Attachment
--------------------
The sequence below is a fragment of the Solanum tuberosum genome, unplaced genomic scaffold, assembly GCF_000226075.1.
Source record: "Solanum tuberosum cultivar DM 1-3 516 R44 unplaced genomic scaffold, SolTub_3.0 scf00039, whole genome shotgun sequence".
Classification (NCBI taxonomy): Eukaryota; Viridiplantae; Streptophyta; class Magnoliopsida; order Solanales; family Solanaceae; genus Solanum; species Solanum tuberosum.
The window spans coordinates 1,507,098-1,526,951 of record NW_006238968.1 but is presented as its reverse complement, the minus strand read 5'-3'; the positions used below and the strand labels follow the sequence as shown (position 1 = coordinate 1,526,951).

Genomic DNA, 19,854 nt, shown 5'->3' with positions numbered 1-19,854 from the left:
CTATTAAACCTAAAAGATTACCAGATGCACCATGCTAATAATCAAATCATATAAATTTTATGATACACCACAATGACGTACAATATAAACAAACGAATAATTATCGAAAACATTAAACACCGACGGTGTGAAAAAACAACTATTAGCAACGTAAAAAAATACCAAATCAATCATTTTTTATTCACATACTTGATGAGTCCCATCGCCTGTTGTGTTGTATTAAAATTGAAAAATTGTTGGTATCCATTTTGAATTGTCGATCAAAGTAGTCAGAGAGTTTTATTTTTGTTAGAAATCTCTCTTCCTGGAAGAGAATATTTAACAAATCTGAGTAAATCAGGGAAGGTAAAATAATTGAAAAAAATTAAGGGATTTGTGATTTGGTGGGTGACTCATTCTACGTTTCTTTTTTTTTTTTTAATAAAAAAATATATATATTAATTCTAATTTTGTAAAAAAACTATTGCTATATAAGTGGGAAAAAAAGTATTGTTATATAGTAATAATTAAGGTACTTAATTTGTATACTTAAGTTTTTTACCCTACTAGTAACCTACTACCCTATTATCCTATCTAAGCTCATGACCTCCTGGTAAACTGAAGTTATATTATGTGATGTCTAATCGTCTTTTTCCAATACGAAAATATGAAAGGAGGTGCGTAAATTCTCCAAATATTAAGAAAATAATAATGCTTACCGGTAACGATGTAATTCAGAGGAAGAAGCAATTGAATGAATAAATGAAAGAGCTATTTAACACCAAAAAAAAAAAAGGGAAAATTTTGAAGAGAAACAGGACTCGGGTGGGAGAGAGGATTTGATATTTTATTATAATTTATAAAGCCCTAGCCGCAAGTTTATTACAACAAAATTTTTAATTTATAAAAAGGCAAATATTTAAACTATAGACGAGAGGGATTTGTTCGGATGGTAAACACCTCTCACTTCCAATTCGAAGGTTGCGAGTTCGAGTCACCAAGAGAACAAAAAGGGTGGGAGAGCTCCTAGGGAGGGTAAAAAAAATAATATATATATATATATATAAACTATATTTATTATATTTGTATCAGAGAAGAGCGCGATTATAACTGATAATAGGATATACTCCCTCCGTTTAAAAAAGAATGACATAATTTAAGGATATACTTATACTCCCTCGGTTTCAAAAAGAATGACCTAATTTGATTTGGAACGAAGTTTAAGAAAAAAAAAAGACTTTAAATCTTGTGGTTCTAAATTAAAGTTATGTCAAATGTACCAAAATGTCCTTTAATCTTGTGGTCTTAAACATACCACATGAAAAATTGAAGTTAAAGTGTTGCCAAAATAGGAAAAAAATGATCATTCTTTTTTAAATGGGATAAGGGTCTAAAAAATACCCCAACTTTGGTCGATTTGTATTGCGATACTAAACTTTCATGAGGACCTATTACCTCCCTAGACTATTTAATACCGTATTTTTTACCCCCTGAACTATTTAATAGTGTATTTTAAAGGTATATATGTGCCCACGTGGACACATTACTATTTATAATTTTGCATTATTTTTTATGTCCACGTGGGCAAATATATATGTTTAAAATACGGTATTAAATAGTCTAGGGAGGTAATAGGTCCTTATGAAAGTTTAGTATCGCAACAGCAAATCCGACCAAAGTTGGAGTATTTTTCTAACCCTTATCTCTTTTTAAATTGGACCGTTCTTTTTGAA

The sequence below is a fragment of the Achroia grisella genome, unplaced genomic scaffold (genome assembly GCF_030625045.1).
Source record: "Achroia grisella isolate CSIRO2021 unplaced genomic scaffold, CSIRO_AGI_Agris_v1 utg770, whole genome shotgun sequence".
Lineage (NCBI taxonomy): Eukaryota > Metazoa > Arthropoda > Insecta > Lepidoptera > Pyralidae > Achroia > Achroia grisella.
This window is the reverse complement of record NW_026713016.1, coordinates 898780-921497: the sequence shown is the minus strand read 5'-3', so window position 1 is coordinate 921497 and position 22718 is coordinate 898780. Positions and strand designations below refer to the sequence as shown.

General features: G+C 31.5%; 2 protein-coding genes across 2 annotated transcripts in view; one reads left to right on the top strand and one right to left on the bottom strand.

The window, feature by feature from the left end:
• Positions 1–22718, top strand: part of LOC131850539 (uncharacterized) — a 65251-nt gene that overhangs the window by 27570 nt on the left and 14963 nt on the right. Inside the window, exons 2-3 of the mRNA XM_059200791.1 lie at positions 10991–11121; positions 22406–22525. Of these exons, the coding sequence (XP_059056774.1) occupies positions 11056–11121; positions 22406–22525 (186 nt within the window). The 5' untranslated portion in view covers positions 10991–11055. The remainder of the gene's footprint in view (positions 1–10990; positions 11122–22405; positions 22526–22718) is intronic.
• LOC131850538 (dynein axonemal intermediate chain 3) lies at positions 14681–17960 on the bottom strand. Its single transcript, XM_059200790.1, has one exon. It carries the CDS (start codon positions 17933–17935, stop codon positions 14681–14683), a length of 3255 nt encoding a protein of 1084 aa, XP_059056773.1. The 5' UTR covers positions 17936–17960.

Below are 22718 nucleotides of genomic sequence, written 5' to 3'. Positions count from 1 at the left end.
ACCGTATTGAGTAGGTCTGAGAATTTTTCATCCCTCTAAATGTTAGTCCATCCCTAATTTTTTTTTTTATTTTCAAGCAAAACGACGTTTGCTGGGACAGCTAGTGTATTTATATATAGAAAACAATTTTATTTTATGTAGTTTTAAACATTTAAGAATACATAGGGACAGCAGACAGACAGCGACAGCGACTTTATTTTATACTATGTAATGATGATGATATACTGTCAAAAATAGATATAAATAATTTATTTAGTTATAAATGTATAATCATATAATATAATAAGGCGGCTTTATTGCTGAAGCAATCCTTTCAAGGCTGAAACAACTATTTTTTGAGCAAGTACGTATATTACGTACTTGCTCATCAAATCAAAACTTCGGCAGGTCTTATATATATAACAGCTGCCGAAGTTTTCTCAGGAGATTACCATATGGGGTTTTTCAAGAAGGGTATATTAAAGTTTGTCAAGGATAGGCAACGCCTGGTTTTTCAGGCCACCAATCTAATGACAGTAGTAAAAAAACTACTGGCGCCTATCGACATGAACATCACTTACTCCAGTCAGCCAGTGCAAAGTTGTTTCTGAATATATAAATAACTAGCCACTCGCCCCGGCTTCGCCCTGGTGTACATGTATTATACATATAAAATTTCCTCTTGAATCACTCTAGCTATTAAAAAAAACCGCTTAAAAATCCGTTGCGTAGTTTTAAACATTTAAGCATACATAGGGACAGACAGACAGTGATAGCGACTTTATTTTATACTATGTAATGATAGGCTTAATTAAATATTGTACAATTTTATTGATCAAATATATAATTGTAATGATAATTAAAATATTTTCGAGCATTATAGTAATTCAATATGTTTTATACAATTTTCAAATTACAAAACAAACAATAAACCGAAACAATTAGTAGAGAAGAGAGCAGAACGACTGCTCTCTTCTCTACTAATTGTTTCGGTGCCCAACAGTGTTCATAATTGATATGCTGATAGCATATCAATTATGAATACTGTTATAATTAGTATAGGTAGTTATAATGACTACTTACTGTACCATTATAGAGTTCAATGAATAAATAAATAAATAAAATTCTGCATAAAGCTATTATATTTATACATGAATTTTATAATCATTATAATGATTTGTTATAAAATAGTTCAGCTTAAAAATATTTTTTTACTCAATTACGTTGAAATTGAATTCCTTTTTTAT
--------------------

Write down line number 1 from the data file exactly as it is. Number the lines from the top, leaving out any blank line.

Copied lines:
The sequence below is a fragment of the Solanum tuberosum genome, unplaced genomic scaffold, assembly GCF_000226075.1.